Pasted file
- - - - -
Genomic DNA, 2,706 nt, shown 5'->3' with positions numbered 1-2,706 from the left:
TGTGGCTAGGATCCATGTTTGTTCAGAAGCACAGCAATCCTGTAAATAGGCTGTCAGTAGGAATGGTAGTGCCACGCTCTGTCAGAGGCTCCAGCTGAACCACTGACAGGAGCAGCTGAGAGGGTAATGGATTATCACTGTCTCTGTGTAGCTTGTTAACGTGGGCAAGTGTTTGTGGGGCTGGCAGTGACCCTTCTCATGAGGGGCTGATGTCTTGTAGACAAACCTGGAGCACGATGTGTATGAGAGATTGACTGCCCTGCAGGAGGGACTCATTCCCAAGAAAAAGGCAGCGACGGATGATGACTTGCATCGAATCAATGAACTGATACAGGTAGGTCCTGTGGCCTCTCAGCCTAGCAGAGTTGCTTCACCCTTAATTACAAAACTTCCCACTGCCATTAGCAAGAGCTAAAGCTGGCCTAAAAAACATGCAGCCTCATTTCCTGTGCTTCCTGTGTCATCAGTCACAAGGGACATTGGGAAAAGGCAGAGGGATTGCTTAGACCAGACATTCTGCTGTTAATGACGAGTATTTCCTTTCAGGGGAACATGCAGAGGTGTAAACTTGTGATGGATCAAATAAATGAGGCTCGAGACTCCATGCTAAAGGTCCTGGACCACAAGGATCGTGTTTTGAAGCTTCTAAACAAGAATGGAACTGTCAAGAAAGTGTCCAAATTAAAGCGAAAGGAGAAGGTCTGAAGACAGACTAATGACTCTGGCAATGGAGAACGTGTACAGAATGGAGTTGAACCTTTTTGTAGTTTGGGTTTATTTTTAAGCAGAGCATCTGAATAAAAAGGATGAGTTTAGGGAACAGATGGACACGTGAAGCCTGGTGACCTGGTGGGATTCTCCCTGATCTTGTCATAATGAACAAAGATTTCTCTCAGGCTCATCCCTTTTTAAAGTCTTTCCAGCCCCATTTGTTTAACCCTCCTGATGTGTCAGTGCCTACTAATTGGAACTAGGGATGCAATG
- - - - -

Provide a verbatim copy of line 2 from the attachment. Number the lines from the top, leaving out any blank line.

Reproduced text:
TGTGGCTAGGATCCATGTTTGTTCAGAAGCACAGCAATCCTGTAAATAGGCTGTCAGTAGGAATGGTAGTGCCACGCTCTGTCAGAGGCTCCAGCTGAACCACTGACAGGAGCAGCTGAGAGGGTAATGGATTATCACTGTCTCTGTGTAGCTTGTTAACGTGGGCAAGTGTTTGTGGGGCTGGCAGTGACCCTTCTCATGAGGGGCTGATGTCTTGTAGACAAACCTGGAGCACGATGTGTATGAGAGATTGACTGCCCTGCAGGAGGGACTCATTCCCAAGAAAAAGGCAGCGACGGATGATGACTTGCATCGAATCAATGAACTGATACAGGTAGGTCCTGTGGCCTCTCAGCCTAGCAGAGTTGCTTCACCCTTAATTACAAAACTTCCCACTGCCATTAGCAAGAGCTAAAGCTGGCCTAAAAAACATGCAGCCTCATTTCCTGTGCTTCCTGTGTCATCAGTCACAAGGGACATTGGGAAAAGGCAGAGGGATTGCTTAGACCAGACATTCTGCTGTTAATGACGAGTATTTCCTTTCAGGGGAACATGCAGAGGTGTAAACTTGTGATGGATCAAATAAATGAGGCTCGAGACTCCATGCTAAAGGTCCTGGACCACAAGGATCGTGTTTTGAAGCTTCTAAACAAGAATGGAACTGTCAAGAAAGTGTCCAAATTAAAGCGAAAGGAGAAGGTCTGAAGACAGACTAATGACTCTGGCAATGGAGAACGTGTACAGAATGGAGTTGAACCTTTTTGTAGTTTGGGTTTATTTTTAAGCAGAGCATCTGAATAAAAAGGATGAGTTTAGGGAACAGATGGACACGTGAAGCCTGGTGACCTGGTGGGATTCTCCCTGATCTTGTCATAATGAACAAAGATTTCTCTCAGGCTCATCCCTTTTTAAAGTCTTTCCAGCCCCATTTGTTTAACCCTCCTGATGTGTCAGTGCCTACTAATTGGAACTAGGGATGCAATG